Awkward Food Situations, Confrontedby Marnie Macauley June 29, 2017
Today we’re talking about the single most important thing to Jews – aside from G-d. Food! While other people make schedules for work, chores, getting an oil change, we Jews schedule food. If we’re not saying it, we’re thinking it, cooking it, ordering it, serving it. We Jews also have a different mathematical system for “portions.” One Jewish portion of brisket = 5 pounds per person times three helpings, and extra for leftovers.
TOO KOSHER, NOT KOSHER ENOUGH
DEAR MARNIE: I admit we’re “lite” Jews throwing a large wedding (Reform) for our daughter in the fall. We’re figuring 250 people, and have chosen an excellent catering place that’s well-known in our community. Most of the guests will not be Jews or if they are, they’re not religious. However, some of my relatives on the invite list are Orthodox. They’ve agreed to attend, but will only eat Kosher food, which we’re not serving. Nor is the kitchen in the catering establishment kosher. We’re paying a fortune for this wedding! Bringing in around 40 entirely kosher meals is unbelievably expensive. My husband feels, “Too bad. This is our affair” and thinks keeping kosher is out-dated. But I don’t want to offend my family. What would you do?
– Kosher Quandary
MARNIE SAYS: Melt the ice swans! Or, whatever glowing glitz is costing major gelt. Despite hubby’s perspective, kosher food isn’t a cultural “quirk.” It’s an absolute to any Orthodox (and yes, even some Conservative Jews.) Dietary laws, part of the 613 commandments, can seem puzzling or arbitrary to the outsider, but observance is both an opportunity for obedience to G-d and for preserving Jewish unity. When persecuted, many Jews have chosen death over pork. “Out-dated” is neither trivial nor true.
You’re “lite” Jews. The world, the spirit, the rules of the Orthodox is light-years from your planet. And while I believe you have every right to your choice, this isn’t about religion. No. It’s about priorities and respect. You see, the real issue here is character.
In years down the road, when you look at those wedding videos, ask yourself what will you miss most? The 40 centerpieces or the 40 relatives who were not there and no longer could be?
DEAR MARNIE: My mother is a tremendous Jewish cook. She’s also tremendous. I’m 35, divorced with a 12-year-old son. She’s 79. I pride myself on a healthy diet, low in fat and high in protein, vegetables, and grains. I also exercise. “Gram” comes about twice a month and brings enough food for a Bar Mitzvah. My mother knows how I feel, but still brings the food and actually stands over my son kvelling with pleasure while he eats! I’ve talked to her about it and every time she just shrugs. Any suggestions?
– Fed Up by Overfeeding
MARNIE SAYS: Absolutely! Send the dear lady to me – with freezer wrap and baggies. Oh pshaw, little Grape Nuts. So the lady gets her kicks frying, fricasseeing and seeing grand-sonny dig into a pan of matzah brei now and then.
In matters of bubbes, my first rule is “Never get between a bubbe and her grandbabe’s belly.” It’s a ritual, hon.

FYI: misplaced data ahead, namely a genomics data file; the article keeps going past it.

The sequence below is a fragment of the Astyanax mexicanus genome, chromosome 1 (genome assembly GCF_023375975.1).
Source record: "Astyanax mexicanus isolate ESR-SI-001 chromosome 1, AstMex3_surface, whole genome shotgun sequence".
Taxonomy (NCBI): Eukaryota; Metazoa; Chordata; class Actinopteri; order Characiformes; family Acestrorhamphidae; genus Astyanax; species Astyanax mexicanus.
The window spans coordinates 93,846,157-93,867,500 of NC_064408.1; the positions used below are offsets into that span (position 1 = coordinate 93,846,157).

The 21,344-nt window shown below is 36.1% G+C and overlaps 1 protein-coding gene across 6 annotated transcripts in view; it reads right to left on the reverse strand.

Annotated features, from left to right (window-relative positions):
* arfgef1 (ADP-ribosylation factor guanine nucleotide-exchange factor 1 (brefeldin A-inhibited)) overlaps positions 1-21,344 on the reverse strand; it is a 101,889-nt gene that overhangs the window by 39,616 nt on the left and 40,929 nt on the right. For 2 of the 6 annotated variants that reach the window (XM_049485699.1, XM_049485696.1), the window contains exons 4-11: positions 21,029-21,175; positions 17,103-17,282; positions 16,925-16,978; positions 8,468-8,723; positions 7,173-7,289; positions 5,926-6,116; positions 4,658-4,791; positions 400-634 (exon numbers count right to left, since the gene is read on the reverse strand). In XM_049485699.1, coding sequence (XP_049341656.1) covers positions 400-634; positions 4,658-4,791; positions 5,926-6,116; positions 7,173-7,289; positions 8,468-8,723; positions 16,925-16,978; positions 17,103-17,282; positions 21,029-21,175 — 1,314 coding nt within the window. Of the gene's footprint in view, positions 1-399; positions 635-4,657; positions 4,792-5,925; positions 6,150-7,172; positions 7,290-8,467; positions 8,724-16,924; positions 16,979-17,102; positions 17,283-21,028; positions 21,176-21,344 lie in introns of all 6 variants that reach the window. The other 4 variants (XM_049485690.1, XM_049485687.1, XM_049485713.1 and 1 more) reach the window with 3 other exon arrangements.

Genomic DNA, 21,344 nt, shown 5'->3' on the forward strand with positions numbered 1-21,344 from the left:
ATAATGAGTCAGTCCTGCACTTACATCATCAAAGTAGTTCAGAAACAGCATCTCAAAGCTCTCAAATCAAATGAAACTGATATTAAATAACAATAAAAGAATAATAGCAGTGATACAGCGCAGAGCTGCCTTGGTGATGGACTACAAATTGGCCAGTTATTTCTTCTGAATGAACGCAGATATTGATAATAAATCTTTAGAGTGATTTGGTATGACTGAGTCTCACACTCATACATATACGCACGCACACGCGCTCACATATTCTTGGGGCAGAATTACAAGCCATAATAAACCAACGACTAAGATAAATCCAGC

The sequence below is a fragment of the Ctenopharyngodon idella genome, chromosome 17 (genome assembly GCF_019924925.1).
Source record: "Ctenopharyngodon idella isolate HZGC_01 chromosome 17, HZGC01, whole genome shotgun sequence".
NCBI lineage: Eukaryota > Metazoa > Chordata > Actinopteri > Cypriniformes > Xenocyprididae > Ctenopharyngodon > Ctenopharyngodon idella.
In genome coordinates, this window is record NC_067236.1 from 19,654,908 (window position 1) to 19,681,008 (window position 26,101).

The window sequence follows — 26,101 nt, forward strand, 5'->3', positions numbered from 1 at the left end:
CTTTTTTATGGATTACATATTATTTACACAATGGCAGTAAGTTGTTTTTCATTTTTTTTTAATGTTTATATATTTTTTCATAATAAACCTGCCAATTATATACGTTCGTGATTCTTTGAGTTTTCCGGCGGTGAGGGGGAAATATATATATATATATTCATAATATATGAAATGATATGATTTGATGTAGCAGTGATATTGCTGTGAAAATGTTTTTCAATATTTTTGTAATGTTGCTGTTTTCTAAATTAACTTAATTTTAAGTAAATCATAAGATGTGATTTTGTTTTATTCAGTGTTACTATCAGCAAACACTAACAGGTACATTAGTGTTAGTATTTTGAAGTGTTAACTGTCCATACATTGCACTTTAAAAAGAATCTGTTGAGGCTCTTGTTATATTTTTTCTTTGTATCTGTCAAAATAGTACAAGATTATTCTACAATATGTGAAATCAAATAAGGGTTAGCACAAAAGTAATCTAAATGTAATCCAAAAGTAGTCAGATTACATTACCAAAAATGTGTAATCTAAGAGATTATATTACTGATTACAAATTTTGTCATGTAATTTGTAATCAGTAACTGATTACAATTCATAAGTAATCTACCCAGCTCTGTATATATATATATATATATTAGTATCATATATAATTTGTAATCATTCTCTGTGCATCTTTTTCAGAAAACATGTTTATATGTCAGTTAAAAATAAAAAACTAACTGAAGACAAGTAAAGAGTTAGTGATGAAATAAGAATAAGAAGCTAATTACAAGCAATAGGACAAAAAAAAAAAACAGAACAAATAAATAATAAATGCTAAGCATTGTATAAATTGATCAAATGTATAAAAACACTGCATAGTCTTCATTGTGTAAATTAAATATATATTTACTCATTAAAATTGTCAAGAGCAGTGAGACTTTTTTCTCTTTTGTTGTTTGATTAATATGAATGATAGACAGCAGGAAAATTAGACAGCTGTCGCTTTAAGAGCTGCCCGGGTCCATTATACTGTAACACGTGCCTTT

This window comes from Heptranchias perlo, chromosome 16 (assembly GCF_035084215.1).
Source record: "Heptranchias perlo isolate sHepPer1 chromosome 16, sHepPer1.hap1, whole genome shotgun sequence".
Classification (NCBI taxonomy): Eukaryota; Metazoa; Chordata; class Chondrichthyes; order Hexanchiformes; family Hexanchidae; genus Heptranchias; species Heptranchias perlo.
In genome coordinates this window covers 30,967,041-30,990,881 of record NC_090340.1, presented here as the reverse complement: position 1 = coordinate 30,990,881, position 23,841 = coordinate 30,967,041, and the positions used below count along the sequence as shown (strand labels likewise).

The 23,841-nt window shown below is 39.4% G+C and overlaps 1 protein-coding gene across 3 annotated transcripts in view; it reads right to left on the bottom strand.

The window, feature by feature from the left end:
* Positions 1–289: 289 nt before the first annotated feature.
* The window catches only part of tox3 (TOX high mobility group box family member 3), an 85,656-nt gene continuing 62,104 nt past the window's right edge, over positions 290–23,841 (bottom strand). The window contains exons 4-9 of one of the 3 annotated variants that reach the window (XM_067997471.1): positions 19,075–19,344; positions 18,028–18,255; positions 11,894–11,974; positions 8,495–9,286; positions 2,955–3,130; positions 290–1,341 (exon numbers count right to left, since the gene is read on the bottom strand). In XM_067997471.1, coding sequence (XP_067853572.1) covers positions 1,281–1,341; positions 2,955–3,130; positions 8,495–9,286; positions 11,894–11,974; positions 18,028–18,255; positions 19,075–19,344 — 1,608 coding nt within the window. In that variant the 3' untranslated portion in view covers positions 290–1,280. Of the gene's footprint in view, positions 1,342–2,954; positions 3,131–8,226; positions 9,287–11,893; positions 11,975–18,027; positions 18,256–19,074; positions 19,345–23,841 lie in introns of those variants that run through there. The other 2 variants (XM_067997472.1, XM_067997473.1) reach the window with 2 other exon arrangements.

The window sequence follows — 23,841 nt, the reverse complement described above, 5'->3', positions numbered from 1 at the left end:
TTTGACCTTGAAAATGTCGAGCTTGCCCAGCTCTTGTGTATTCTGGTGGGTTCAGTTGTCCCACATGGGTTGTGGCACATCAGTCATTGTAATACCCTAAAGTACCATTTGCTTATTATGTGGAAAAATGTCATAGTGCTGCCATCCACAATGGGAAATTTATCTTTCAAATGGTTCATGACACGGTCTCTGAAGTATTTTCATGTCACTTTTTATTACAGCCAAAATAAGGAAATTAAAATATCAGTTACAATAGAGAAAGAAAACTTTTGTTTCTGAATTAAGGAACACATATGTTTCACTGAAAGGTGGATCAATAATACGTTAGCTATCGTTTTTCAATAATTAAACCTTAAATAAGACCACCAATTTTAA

Assuming your son’s weight and cholesterol are lower than the number of calories in a tablespoon of schmaltz, Ess! Ess! The damage potential of twice a month? Minimal. In between, you can ply your little guy with enough seaweed to fill the La Jolla shoreline.
Finally, learn from the master, who, I should mention, has managed to make it to 79 and is still frying high.
DEAR MARNIE: What’s your take on leftover courtesy when hosting a potluck dinner? My husband and I are hosting a pot luck dinner for 10 couples in our condo. We recently moved in and this is the first party we’ve thrown here. How do you think we should handle the question of leftovers?
– Sweating the Small Stuff
MARNIE SAYS: Poopsie, if I baked a brisket (OK, ordered from a deli), I’d be watching over it as though I’d hatched the silly thing. Nevertheless, normal humans must use common sense.
Ask the guest you’re closest to if your condo already has a potluck policy, and follow. No policy or everyone takes back their leftovers and you’re making voodoo dolls out of cling wrap? You’ve no doubt guessed my choice. (I want my brisket back, plus the centerpiece – and potato salad). Nevertheless, a potluck dish isn’t a “gift” like a box of Ghirardelli’s. It’s a contribution for immediate use, not to be stored like nuts for the hosts’ winter.
If you’re really concerned, announce your potluck policy before the festivities, so there’s no awkward casserole moments or tinfoil shortage at the end. Each potlucker may, of course, bring home their own leftovers.
If they protest, “Don’t be silly! We wouldn’t think of it! After all, you’re supplying the napkins!” Good. Fine. Keep it. (Just send me my cut.)
When in doubt in matters of etiquette, the wisest course is always “Guests first.” If you don’t offer, there’s bound to be one sow who’ll tell the whole condo you’re a selfish cow. If you do say, “Darling, I’ve got foil,” you’ll not only be the soul of sensitivity, you’ll probably wind up with the spoils. As your stuffed guests probably won’t be thrilled to dribble pickle, most will say: “No darling, you keep it.” Then enjoy, mamala!